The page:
As promised, I am writing about a species I very often bring up in circles amongst other bonsai enthusiasts. I may bring them up too often sometimes but considering that the winged elm, Ulmus alata, is my favorite species for bonsai, I just can’t help myself. A lot of people that stop by the nursery will ask what the best tree for a beginner is, and I usually have a few straight forward answers. For a true beginner that expects the classic look I will recommend the green mound juniper, juniperus procumbens, and for the people wanting a good native tree I recommend the bald cypress, taxodium distitchum. There are times when someone says the magic words “But, what species do you like the most?” and I always respond with winged elm 100%.
It’s a no brainer for me as to why I enjoy this species so much. Let me fill you in on why I believe so dearly in these little “throw away” elms. For one, it’s readily available just like the bald cypress is in my range. So It’s easy to find a colony of them in a local wood line that takes almost no effort to walk to. Where there is this a hand full of them found growing, they have a tendency to be spread out over many square miles in heavily wooded areas. Another reason I love these tree so much is part of why I even got into growing stock into bonsai. It is that they are first and foremost an elm. Elms are sometimes over looked in favor of more popular species such as junipers, pines, maples, hornbeams, etc. Elms are probably on the bottom of the list of preferred species for a few reasons they really can’t help.
There are several pros and cons to elms but I think the winged elm gracefully overcomes the worse qualities.
Pros of elms for bonsai:
- Alternating buds that give them an interesting growth pattern for cut and grow styles
- Grows very fast given plenty of space to root fresh new roots and really stretch their “legs”
- Nice leaf shape with good color and textures
- Depending on the variety, the bark can be from rough and platted to soft and elegant
- Most species of elm have a high Code-X, or ability to heal medium to large wounds
- One of the best species to learn how to repot and learn good root work practices
- Not a lot of pests and easy to recover from an attack or disease
- Works in almost any style such as classic Japanese broom to clumpy tortoise back to full cascade styles
- This list could go on and on but these are highlights
Cons of elms for bonsai:
- Some species of elm have large leaves that are a little tricky to reduce
- The heart wood is punky and large wounds take a long time to completely heal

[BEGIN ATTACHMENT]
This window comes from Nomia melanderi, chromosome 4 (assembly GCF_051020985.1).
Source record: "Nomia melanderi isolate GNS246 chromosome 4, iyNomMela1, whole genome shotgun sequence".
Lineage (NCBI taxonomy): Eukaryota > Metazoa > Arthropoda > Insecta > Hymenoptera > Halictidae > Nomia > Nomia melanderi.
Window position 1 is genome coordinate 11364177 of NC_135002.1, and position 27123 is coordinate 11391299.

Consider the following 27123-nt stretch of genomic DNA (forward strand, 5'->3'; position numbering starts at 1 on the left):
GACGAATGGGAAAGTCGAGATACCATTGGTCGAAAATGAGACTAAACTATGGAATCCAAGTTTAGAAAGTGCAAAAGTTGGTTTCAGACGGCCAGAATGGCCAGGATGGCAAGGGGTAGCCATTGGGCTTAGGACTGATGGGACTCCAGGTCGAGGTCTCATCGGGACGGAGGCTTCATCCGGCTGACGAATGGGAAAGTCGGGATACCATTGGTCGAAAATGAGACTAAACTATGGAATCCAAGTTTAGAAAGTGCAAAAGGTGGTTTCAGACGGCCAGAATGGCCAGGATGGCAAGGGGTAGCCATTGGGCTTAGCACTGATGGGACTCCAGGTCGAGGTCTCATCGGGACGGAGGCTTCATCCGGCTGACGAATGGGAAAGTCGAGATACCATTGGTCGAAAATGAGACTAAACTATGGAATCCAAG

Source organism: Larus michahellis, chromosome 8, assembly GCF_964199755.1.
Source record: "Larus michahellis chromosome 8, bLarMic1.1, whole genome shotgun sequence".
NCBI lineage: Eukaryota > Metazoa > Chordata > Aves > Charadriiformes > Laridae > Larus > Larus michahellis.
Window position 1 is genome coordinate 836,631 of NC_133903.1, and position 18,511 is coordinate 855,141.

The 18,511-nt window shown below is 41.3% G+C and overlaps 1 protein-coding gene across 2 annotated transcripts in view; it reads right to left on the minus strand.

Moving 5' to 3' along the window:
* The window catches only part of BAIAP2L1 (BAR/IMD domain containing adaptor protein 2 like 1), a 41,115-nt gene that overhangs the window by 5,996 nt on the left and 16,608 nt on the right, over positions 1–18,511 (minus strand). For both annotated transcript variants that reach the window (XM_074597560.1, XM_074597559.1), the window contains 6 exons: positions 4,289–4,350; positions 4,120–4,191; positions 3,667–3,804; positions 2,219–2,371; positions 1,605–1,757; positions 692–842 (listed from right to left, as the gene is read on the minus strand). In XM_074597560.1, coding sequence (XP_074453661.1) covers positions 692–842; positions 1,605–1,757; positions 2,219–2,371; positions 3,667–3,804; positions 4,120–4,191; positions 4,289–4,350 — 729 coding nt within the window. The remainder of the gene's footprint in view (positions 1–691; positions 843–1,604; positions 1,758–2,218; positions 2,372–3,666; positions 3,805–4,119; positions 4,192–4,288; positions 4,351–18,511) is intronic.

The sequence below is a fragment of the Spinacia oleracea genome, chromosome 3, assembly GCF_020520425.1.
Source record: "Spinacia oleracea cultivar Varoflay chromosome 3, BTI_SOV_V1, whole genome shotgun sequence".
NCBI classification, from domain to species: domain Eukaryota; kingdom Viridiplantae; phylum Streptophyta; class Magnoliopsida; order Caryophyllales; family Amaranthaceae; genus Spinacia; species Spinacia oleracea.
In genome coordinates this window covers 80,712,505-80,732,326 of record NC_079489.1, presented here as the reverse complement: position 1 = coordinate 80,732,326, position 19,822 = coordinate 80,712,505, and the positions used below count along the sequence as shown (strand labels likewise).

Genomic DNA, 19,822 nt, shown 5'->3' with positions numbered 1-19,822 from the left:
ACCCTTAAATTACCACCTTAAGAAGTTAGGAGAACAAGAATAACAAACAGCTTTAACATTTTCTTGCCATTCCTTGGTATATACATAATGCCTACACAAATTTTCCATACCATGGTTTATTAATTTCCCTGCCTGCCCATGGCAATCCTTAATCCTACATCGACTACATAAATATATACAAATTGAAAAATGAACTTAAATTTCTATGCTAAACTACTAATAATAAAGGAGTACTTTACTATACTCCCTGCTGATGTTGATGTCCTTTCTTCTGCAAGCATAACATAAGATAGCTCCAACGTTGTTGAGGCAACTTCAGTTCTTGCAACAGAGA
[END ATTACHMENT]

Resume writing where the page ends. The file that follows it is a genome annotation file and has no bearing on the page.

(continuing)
- Collecting elms in nature can be tricky especially if the area is hilly or rocky
- Another add on to collecting them from nature is that they’re trunks are predominantly straight and lack taper
- Nebari takes time to build and can have large gaps (this can be fixed with grafts)
- Wire scarring is much more obvious on younger developing branches
- It’s hard for me to think of more but these stand out to me as common issues I run into with elms
So what does the winged elms have over others varieties such as Chinese elms or zelkova? Their branches have “wings” that add more visual interest, their leaf reduces very well, and they build dense, twiggy branch structure with little effort. Another thing I’ve found with winged elm is that they are much more draught tolerant than their relatives, where as the Chinese elm will drop nearly all its leaves if allowed to dry too much.
With the abundance of winged elm in our range I’ve been able to do a lot of experimenting with them. I have a good handful in my own collection and I’ve found I enjoy two particular styles: Tall informal broom styles and short fat sumo styles.
An example of a future tall and elegant broom style tree. The gentle curves in the trunk make way for setting up the viewer for a pleasing line up to the apex. Just needs a clean out and to establish the main branching.
This tree will take a good amount of time to blow out the main branches for the properly proportioned sizes. It won’t take a life time but building this tree can take around ten years to get the best results.
Also, there is a decent sized wound on this tree. Allowing the tree to grow freely will heal this wound in 3-5 years and then branches can be scion grafted on the scar’s location to further hide it. This tree will be developed using the good old cut and grow style. For example, let a branch grow for size and then cut it back to a good directional change and let the next set of branches grow. Repeat the process for taper. Also allowing branches to blow out in a long period of time with the approach will heal that wound.
This is one of my many sumo trees I’m developing with winged elm. Why? Because I gotta.
The real reason is because winged elm has a feminine quality when they are tall and slender but when you start compressing them down they take on gnarly masculine qualities. As the bark develops on older winged elms they become plated and rough. The branches will be allowed to grow out extra thick for that kind of big arms on a comically small cartoon character look. I’m also imagining this tree much more developed down the road with super dense branching. There is a pretty large wound on the backside of this tree as well, which will take much longer to heal. I’ll be applying wound care paste to this site and checking for punky wood often. In the first sign of soft heart wood I will be removing it and replacing it with plumbers epoxy. If there isn’t a hard surface for the cambium to roll over then the wood will began to push under the rotted wood and never truly heal correctly.
That’ll be it for today as far as winged elms. I will be periodically writing about the updates on these trees and other elms I’m developing in later posts. Just you wait!